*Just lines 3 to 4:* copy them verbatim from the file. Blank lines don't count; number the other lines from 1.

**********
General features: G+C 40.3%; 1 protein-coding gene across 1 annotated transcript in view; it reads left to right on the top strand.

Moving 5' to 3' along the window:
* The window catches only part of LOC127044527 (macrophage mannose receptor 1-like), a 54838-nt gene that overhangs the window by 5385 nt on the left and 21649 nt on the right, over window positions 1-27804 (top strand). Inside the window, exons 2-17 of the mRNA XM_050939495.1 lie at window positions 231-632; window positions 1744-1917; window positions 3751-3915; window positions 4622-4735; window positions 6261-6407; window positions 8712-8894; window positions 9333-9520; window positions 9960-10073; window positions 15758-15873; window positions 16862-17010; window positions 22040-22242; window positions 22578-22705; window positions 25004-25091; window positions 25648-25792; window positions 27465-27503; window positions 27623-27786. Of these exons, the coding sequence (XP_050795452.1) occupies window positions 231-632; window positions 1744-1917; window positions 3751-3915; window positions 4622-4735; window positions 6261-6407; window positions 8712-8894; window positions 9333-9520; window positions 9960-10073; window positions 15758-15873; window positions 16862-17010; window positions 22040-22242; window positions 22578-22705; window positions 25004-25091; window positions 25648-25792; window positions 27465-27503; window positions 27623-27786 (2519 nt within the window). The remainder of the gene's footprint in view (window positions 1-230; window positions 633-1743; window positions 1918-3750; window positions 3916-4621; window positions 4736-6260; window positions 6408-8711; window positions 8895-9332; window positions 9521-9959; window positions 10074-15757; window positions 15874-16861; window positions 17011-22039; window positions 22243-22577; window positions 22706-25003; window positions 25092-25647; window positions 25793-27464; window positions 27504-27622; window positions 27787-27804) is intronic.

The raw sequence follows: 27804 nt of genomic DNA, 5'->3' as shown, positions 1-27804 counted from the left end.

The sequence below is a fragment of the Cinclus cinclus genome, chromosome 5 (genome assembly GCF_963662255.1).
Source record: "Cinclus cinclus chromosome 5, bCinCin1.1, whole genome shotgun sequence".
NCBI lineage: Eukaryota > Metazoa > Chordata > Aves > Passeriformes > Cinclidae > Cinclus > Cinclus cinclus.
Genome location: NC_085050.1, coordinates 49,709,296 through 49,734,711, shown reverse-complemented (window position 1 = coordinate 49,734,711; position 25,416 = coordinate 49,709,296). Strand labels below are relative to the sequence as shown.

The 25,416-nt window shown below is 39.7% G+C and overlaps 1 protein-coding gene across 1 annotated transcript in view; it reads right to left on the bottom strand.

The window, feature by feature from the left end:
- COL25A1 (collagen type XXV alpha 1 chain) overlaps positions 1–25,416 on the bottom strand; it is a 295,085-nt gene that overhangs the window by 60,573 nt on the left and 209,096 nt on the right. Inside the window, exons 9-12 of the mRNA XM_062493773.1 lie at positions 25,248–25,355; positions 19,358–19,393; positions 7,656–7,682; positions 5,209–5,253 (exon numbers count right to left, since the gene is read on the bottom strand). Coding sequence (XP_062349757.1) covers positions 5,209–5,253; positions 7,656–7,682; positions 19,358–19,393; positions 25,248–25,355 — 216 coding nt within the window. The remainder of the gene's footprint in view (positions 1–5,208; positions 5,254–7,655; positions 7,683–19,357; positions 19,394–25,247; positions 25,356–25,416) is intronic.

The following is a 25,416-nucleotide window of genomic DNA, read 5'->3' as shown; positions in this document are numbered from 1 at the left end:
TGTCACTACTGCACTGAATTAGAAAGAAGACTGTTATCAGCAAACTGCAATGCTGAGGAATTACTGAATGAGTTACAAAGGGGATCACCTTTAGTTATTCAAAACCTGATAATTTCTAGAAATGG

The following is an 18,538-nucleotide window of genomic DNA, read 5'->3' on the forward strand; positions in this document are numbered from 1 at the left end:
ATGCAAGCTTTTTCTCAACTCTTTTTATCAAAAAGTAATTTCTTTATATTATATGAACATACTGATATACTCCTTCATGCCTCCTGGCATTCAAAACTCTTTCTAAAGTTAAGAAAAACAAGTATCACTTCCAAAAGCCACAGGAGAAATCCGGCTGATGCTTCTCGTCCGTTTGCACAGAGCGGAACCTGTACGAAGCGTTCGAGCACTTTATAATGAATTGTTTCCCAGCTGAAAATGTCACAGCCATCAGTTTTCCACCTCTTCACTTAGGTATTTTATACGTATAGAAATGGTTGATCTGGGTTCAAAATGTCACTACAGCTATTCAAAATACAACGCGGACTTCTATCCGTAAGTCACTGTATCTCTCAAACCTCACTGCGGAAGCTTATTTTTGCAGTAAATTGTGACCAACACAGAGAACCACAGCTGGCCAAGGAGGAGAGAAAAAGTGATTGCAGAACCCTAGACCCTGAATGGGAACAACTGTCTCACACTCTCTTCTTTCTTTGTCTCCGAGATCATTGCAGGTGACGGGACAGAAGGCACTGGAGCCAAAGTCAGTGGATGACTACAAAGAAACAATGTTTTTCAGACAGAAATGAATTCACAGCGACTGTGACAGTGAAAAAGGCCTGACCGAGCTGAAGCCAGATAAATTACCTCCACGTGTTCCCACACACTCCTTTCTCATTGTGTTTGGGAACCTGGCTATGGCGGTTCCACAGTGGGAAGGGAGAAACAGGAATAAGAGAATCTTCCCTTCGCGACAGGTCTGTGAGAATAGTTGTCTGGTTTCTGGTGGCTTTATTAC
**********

* The window catches only part of LOC127044527 (macrophage mannose receptor 1-like), a 54838-nt gene that overhangs the window by 5385 nt on the left and 21649 nt on the right, over window positions 1-27804 (top strand). Inside the window, exons 2-17 of the mRNA XM_050939495.1 lie at window positions 231-632; window positions 1744-1917; window positions 3751-3915; window positions 4622-4735; window positions 6261-6407; window positions 8712-8894; window positions 9333-9520; window positions 9960-10073; window positions 15758-15873; window positions 16862-17010; window positions 22040-22242; window positions 22578-22705; window positions 25004-25091; window positions 25648-25792; window positions 27465-27503; window positions 27623-27786. Of these exons, the coding sequence (XP_050795452.1) occupies window positions 231-632; window positions 1744-1917; window positions 3751-3915; window positions 4622-4735; window positions 6261-6407; window positions 8712-8894; window positions 9333-9520; window positions 9960-10073; window positions 15758-15873; window positions 16862-17010; window positions 22040-22242; window positions 22578-22705; window positions 25004-25091; window positions 25648-25792; window positions 27465-27503; window positions 27623-27786 (2519 nt within the window). The remainder of the gene's footprint in view (window positions 1-230; window positions 633-1743; window positions 1918-3750; window positions 3916-4621; window positions 4736-6260; window positions 6408-8711; window positions 8895-9332; window positions 9521-9959; window positions 10074-15757; window positions 15874-16861; window positions 17011-22039; window positions 22243-22577; window positions 22706-25003; window positions 25092-25647; window positions 25793-27464; window positions 27504-27622; window positions 27787-27804) is intronic.

The raw sequence follows: 27804 nt of genomic DNA, 5'->3' as shown, positions 1-27804 counted from the left end.